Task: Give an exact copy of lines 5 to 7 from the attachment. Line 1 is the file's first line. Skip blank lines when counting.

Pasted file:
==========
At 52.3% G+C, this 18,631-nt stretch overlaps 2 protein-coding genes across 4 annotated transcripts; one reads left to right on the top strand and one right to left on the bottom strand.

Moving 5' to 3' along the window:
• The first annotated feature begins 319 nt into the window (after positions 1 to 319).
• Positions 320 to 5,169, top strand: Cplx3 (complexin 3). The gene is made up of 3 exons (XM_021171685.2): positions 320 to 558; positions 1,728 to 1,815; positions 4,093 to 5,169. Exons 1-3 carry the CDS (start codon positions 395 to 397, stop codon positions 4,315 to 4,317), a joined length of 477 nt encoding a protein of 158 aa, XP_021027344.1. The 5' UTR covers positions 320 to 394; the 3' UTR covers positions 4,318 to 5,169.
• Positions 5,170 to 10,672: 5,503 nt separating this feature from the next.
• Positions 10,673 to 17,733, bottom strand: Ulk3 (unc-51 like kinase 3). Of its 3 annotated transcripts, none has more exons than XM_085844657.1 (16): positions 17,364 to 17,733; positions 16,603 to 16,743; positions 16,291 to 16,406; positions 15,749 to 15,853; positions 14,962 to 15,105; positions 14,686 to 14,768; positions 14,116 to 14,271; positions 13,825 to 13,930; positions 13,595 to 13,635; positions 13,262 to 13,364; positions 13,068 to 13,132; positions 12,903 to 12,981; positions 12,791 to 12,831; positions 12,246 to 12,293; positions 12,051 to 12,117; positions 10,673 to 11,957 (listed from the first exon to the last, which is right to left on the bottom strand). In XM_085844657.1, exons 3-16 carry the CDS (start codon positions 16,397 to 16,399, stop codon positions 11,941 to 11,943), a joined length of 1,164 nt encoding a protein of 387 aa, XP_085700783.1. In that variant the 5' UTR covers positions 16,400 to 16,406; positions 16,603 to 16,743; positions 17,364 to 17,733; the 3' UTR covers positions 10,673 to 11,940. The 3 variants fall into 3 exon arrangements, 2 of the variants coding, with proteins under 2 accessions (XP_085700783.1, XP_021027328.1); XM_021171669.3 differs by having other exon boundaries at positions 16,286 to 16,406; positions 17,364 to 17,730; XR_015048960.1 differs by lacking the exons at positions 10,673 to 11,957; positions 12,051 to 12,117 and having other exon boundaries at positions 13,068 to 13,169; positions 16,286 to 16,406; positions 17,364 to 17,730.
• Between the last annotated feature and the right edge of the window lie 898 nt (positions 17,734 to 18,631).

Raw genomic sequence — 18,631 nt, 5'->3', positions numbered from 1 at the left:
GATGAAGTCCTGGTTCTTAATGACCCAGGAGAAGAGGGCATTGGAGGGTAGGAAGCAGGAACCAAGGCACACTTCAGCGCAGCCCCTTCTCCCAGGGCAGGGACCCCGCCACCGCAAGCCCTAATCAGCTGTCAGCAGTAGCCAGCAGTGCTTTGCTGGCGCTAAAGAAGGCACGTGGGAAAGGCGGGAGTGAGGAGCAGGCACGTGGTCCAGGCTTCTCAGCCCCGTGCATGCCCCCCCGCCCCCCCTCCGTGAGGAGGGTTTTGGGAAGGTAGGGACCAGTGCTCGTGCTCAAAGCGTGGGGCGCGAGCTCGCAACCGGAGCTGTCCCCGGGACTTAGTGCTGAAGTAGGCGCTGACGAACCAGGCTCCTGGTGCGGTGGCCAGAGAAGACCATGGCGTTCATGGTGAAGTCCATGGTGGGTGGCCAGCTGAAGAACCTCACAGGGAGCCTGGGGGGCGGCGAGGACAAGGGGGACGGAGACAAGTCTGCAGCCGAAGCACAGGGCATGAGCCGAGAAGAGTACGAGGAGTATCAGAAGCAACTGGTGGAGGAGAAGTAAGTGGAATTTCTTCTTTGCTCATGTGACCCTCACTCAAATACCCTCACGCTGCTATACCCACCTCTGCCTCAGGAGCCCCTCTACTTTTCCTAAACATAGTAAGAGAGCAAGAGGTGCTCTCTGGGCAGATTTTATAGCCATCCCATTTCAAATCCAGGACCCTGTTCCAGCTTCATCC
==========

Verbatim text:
• Positions 5,170 to 10,672: 5,503 nt separating this feature from the next.
• Positions 10,673 to 17,733, bottom strand: Ulk3 (unc-51 like kinase 3). Of its 3 annotated transcripts, none has more exons than XM_085844657.1 (16): positions 17,364 to 17,733; positions 16,603 to 16,743; positions 16,291 to 16,406; positions 15,749 to 15,853; positions 14,962 to 15,105; positions 14,686 to 14,768; positions 14,116 to 14,271; positions 13,825 to 13,930; positions 13,595 to 13,635; positions 13,262 to 13,364; positions 13,068 to 13,132; positions 12,903 to 12,981; positions 12,791 to 12,831; positions 12,246 to 12,293; positions 12,051 to 12,117; positions 10,673 to 11,957 (listed from the first exon to the last, which is right to left on the bottom strand). In XM_085844657.1, exons 3-16 carry the CDS (start codon positions 16,397 to 16,399, stop codon positions 11,941 to 11,943), a joined length of 1,164 nt encoding a protein of 387 aa, XP_085700783.1. In that variant the 5' UTR covers positions 16,400 to 16,406; positions 16,603 to 16,743; positions 17,364 to 17,733; the 3' UTR covers positions 10,673 to 11,940. The 3 variants fall into 3 exon arrangements, 2 of the variants coding, with proteins under 2 accessions (XP_085700783.1, XP_021027328.1); XM_021171669.3 differs by having other exon boundaries at positions 16,286 to 16,406; positions 17,364 to 17,730; XR_015048960.1 differs by lacking the exons at positions 10,673 to 11,957; positions 12,051 to 12,117 and having other exon boundaries at positions 13,068 to 13,169; positions 16,286 to 16,406; positions 17,364 to 17,730.
• Between the last annotated feature and the right edge of the window lie 898 nt (positions 17,734 to 18,631).